During the peak of the Perseids meteor shower last month, numerous streaks of light raced across the night sky. Every year in mid- to late-August, Earth’s orbit intersects with the debris trail left by Comet Swift-Tuttle, resulting in a spectacular light show.
While the Perseids and other major showers (Geminids, Orionids, and Leonids) are the most visible, meteors can be seen at any time of year, albeit at a slower rate. This is due to the fact that the Earth is constantly bombarded with massive amounts of dust and sand-sized particles. Sometimes, an object is large enough to produce a brilliantly bright spectacle known as a fireball.
“More people see meteors during a shower because there are so many of them. For the Perseids, there are up to 100 meteors per hour,” said Paul Chodas, director of the Center for Near Earth Object Studies (CNEOS) at NASA’s Jet Propulsion Laboratory. “Fireball events, on the other hand, are quite rare and can happen on any day of the year.”
The map above was created using data compiled by CNEOS scientists and based on an interactive version created by Alan Chamberlin. Between 1988 and 2021, the map displays the locations of large fireballs detected by government sensors. The size of each dot is proportional to the impact energy (kinetic energy) of each fireball, which is the total energy brought into the atmosphere by the meteoroid due to its velocity.
As a meteoroid enters Earth’s atmosphere, some of its kinetic energy is converted into radiated energy, which is detected by the sensors as a bright optical flash. The remaining energy is converted into sound waves and other wavelengths of energy. Some of it becomes a blast shock wave. Scientists developed a method for determining the total energy of an event based on its optical flash after observing many such events. Scientists can calculate the original size of the object before it entered the Earth’s atmosphere based on this information.
Using such calculations, scientists estimated that the asteroid that lit up the sky over Chelyabinsk, Russia, in February 2013 was initially 20 meters across. This is by far the largest fireball recorded in the CNEOS database, which focuses on larger fireballs. All of the fireballs in the database are caused by asteroids that are at least one meter in diameter.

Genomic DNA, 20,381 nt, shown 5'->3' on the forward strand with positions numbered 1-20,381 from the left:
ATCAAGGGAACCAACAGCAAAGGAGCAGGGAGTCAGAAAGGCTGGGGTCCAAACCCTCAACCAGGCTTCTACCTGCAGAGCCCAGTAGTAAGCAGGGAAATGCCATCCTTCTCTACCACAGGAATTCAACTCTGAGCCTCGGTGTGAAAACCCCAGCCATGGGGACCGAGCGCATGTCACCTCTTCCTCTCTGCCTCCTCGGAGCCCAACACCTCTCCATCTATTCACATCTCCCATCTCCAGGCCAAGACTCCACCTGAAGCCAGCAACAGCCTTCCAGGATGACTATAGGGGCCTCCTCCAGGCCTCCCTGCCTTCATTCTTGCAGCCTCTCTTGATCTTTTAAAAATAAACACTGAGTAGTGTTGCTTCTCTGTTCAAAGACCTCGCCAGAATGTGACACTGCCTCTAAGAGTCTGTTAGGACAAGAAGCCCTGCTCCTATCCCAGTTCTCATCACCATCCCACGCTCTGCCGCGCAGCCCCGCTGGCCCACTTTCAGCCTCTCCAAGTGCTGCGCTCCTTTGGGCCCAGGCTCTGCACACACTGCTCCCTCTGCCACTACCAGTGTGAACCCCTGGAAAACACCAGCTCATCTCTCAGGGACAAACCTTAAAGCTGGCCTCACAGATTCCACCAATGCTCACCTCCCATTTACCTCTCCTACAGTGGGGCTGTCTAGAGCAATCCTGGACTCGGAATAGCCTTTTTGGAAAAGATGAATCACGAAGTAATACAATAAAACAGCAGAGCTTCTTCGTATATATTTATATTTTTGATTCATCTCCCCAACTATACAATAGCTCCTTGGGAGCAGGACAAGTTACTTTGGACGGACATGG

The meteoroids associated with a meteor shower, on the other hand, are much smaller, ranging in size from a grain of sand to tens of centimeters. Fireballs associated with meteor showers are possible but infrequent. Even so, some Perseids can be quite bright.
Meteors do not have to be fireballs to be photogenic. On August 11, 2021, during the peak of the Perseid meteor shower, NASA photographer Bill Ingalls captured this image of a meteor zipping across the night sky. The 30-second exposure was captured by Ingalls from the summit of Spruce Mountain in West Virginia. A few thin clouds lingered, reflecting light from nearby cities.
Take note that a part of the meteor appears green. This is due to the way the meteoroid excited oxygen molecules during its impact with the atmosphere, according to Bill Cooke, lead at the NASA Meteoroid Environment Office.
Cooke also mentioned that the Perseid meteor shower is particularly rich in bright meteors. He points data from NASA’s all-sky meteor camera network, which can detect meteors brighter than Jupiter. “The number of bright meteors in the Perseids dwarfs all other meteor showers—30 percent more than the Geminid shower, which has better rates and is also noted for bright meteors,” Cooke said.
The shower was at its peak from August 11 to 13, and it’s too late to catch a glimpse of the summer phenomenon. For a few days after the peak, meteors should be relatively abundant in the night sky. Beyond that, keep looking up; you never know when a rare fireball might brighten the night or even the day.
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